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Layoffs At Robomodo Amid Uncertain Post-Shred Future

Sources have indicated to Gamasutra that Chicago-based Tony Hawk: Shred developer Robomodo has had to lay off a significant number of staff. [UPDATE: Robomodo confirms "difficult" decision.]

Leigh Alexander

October 12, 2010

2 Min Read

A reliable source within the Chicago development community has told Gamasutra that Tony Hawk: Shred will be independently-owned Robomodo's last project in the Activision franchise, and that the company has had to lay off a significant number of staff. Affected employees were told today, the source said. [UPDATE: In a statement to Gamasutra, Robomodo president Josh Tsui confirmed: "It is always difficult to let hard-working and valued employees go. Robomodo has retained all of the company’s directors and leads, along with other staff members." "All are busy working on future projects and ideas, which will become the innovative games of tomorrow," he said. "We hope to bring back some of our team as we ramp up on our next projects."] Robomodo's prior project, Tony Hawk: Ride, was criticized for the performance of its skateboard peripheral and for its $120 price at a time when constrained consumers were resisting high price points. However, despite the fact Ride sold only 114,000 units across three platforms in its first calendar month on sale, Robomodo head Josh Tsui touted the game's "retail success," and in March revealed the studio was staffing up for the project that turned out to be Shred. In August, the Chicago-based studio officially unveiled the game as an Xbox 360 and PS3 project targeted toward a younger audience of kids 6 to 12, who would use Ride's board peripheral with adapted controls. Robomodo was formed in 2008, after the closure of Electronic Arts' Chicago studio, by Tsui and four other partners, most of whom began at Midway together on Mortal Kombat and worked together through Fight Night 3 at EA Chicago. Soon after the studio was established, it struck the Tony Hawk: Ride deal with Activision thanks in part to the team's experience working with arcade hardware. Work on the franchise and its associated hardware was the studio's only announced project, which may leave the studio in uncertain straits if it does not continue a relationship with Activision on that property. Gamasutra has contacted Robomodo's official public relations representative for comment and will update with any information we receive.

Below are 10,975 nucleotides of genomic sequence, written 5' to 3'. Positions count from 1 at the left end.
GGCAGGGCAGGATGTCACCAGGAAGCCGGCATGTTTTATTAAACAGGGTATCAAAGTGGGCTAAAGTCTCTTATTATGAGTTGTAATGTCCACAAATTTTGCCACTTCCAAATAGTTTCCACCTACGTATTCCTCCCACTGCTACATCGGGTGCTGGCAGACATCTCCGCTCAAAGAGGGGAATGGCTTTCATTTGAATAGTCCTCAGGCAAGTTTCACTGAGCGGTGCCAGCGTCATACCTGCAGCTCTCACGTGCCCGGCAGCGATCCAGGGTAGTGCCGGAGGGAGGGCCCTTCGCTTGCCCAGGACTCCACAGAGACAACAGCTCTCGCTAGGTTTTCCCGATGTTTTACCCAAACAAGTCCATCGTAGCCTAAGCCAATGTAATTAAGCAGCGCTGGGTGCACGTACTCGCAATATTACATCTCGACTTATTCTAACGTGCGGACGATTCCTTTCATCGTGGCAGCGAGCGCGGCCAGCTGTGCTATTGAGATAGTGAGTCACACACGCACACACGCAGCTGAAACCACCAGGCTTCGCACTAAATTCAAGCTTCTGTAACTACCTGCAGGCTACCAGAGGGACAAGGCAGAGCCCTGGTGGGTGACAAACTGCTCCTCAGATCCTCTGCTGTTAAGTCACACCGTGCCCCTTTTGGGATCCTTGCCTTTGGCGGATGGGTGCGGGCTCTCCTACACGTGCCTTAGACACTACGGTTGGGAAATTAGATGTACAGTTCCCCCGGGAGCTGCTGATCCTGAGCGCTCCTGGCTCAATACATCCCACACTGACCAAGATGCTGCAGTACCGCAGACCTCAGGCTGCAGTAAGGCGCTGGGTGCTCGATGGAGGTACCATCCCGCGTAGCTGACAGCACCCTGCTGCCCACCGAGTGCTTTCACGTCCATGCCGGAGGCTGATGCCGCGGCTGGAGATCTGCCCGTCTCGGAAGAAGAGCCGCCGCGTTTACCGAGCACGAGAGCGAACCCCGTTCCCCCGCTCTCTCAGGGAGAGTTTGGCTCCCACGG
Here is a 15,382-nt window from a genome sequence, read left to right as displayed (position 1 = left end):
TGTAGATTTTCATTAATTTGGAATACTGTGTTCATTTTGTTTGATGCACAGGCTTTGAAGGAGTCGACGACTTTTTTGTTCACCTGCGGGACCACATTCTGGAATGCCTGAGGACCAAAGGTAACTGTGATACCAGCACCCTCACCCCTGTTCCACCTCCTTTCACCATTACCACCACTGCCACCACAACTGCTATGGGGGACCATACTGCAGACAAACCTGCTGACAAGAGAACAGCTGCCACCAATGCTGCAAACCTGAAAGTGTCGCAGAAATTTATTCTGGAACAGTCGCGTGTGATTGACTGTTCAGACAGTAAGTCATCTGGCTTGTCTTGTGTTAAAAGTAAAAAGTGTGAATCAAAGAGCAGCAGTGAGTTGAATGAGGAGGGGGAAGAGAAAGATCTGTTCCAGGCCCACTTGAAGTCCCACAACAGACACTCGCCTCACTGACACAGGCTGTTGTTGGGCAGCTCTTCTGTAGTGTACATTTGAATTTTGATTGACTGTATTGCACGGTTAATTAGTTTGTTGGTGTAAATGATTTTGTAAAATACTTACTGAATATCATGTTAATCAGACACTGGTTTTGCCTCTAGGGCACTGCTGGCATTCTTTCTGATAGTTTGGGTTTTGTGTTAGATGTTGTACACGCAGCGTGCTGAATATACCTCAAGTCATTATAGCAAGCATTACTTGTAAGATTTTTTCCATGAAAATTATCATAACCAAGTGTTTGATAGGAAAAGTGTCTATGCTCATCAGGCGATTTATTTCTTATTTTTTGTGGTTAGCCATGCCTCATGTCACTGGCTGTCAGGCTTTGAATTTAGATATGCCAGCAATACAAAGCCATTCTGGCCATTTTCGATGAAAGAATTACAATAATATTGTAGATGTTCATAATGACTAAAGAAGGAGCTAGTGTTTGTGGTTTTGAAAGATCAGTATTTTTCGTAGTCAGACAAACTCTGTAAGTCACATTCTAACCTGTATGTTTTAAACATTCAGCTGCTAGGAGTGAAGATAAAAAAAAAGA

About the Author(s)

Leigh Alexander

Contributor

Leigh Alexander is Editor At Large for Gamasutra and the site's former News Director. Her work has appeared in the Los Angeles Times, Variety, Slate, Paste, Kill Screen, GamePro and numerous other publications. She also blogs regularly about gaming and internet culture at her Sexy Videogameland site. [NOTE: Edited 10/02/2014, this feature-linked bio was outdated.]

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